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I need to understand rules that I only read but never understood completely. I'm asking here some clarifications. I read that GPLv2 licence imposes that a developer, developing a software using codes with GPLv2 licenses, must release it with the same GPLv2 licence.

  • Imagine a user asks a developer to create a software for a system (machine) using different licence types. What type of licence will have the developed codes?

  • Moreover, if the developer uses just some libraries with GPLv2 licences, is he obliged to make public the whole code for this system? And what about, if the user wants to sell several of these systems? Should the developer release the code mandatory or can he release only the executable?

  • I know that a software with a GPLv2 licence running on a OS, does not oblige that OS to be with GPLv2 licence. But what about if I create a SaaS using software with GPLv2 licence? Also all the software developed to make my Saas on the server has to be with a GPLv2 licence? For example, I know https://www.rollapp.com/ that make a lot of GPLv2 applications run directly on the browser. Are these guys obliged to make their code with GPLv2 licence.

What about the last two concerns, but with another type of licence, like MIT licence, or BSD?

Anyway, could you suggest a method on how to manage all these type of information when you face different libraries with different licences?

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    GPL is only relevant if you release the software somehow. If you just develop software privately and do not distribute it (e.g. use it to implement a service that you provide over a network), then you have no obligation. If you want to require redistribution in this case, see the Affero GPL instead. – Brandin Nov 13 '17 at 13:44
  • @Brandin, what is Affero GPL? develop software privately?? It is an industrial machine that could be sold anywhere in the world – SPS Nov 13 '17 at 13:54
  • Private means not redistributing the application. For example, I could install modified GPL software on my server to run a Web site. The license does not require that I release my changes to Web site visitors. Affero GPL requires that, however. – Brandin Nov 13 '17 at 17:19
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    This is too broad and too many questions. I am voting to close this: please posy several focused question instead as otherwise this is too much to swallow at once for anyone. Thank you! – Philippe Ombredanne Nov 29 '17 at 14:26
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You are asking several questions at once. I will try to answer them all.


If a client hires a developer to create something for them, meaning that there is a contract between the client and the developer (or the developer's employer) to create something, then the only obligation of the developer is to provide the product and all source code contained therein to the client. This is independent of the copyright licenses involved and generally the developer doesn't have the right to provide the code to someone else.


If a product contains code licensed under the GPLv2 license and that product is distributed to third parties (either as a downloadable package/executable, on a storage medium or as part of a physical product), then all software in that product must be licensed under a GPLv2-compatible open-source license and it must be possible for people that have the product to obtain a copy of all the code.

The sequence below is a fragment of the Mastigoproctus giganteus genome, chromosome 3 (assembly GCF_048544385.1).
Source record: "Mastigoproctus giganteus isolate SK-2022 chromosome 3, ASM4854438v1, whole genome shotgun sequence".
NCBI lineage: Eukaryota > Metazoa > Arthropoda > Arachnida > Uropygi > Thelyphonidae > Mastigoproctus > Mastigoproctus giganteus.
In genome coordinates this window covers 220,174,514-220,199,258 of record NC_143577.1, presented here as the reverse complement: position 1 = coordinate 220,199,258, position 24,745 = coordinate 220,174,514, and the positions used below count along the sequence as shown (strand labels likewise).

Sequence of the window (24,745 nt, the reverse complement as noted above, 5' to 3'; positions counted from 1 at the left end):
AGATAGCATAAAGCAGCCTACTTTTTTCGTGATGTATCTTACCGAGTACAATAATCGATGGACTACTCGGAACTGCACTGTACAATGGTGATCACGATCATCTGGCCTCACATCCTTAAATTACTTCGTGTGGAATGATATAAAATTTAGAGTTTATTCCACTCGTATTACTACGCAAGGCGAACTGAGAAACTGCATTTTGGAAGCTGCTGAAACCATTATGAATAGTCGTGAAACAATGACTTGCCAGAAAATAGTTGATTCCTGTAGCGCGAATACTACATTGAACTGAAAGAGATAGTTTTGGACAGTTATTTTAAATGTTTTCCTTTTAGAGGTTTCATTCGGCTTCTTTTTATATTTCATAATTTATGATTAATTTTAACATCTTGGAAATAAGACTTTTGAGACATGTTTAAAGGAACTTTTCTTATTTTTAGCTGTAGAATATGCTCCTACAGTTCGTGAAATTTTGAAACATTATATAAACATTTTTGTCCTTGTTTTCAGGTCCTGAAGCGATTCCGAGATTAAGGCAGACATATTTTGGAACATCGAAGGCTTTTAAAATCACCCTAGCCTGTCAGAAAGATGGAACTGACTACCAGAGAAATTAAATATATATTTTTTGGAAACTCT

From the GPLv3 and later, you are required to include the information and/or security keys that are needed to update the software on a physical device. With GPLv2, this is not needed.

If the product is not distributed (for example, it is only use in-house or only made available as SaaS), then there is no requirement to provide any source code or to license your own code in a particular way.


The MIT and BSD licenses are more permissive than the GPL license.
If you only use MIT and/or BSD licensed libraries in your product that you distribute, then your only obligation is to mention that you are using those libraries and which license they use. You are not required to use a particular license for your own code and you are not required to provide your code to anyone either.

  • Thanks a lot for your complete answer. Just I need some clarifications for your second point. If a product ...copy of all the code: as I explained this is my case. Contrary to later versions, GPLv2 do you mean GPLv3? Moreover, in this case, it is not clear this users can update that device with a software version that they created themselves I've understood this: if a client pays a developer to develop code for the client's machines (sold everywhere in the world, as physical devices), and the developer uses GPLv2 libraries, he does not need to release the code. – SPS Nov 13 '17 at 16:59
  • Is it right my interpretation? But in case of using GPLv3 libraries, developers must share code, also for physical devices. Is it right? – SPS Nov 13 '17 at 17:03
  • @SPS: No, your interpretation is not correct. The client, who is selling the machines, needs to offer his customers the possibility to obtain a copy of the source code. From GPLv3 onward, this must also contain the information and security keys that are needed to put a new version of the software on the machine. – Bart van Ingen Schenau Nov 13 '17 at 17:17
  • What about LGPL? Does client need to provide source code too? – SPS Nov 14 '17 at 12:15
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    @SPS: With LGPLv2 customers CAN ask for code, it does not have to be open-source, and they might not be able to do anything useful with it. A good starting point for getting more information is the GPL FAQ (gnu.org/licenses/gpl-faq.en.html) – Bart van Ingen Schenau Nov 14 '17 at 16:28

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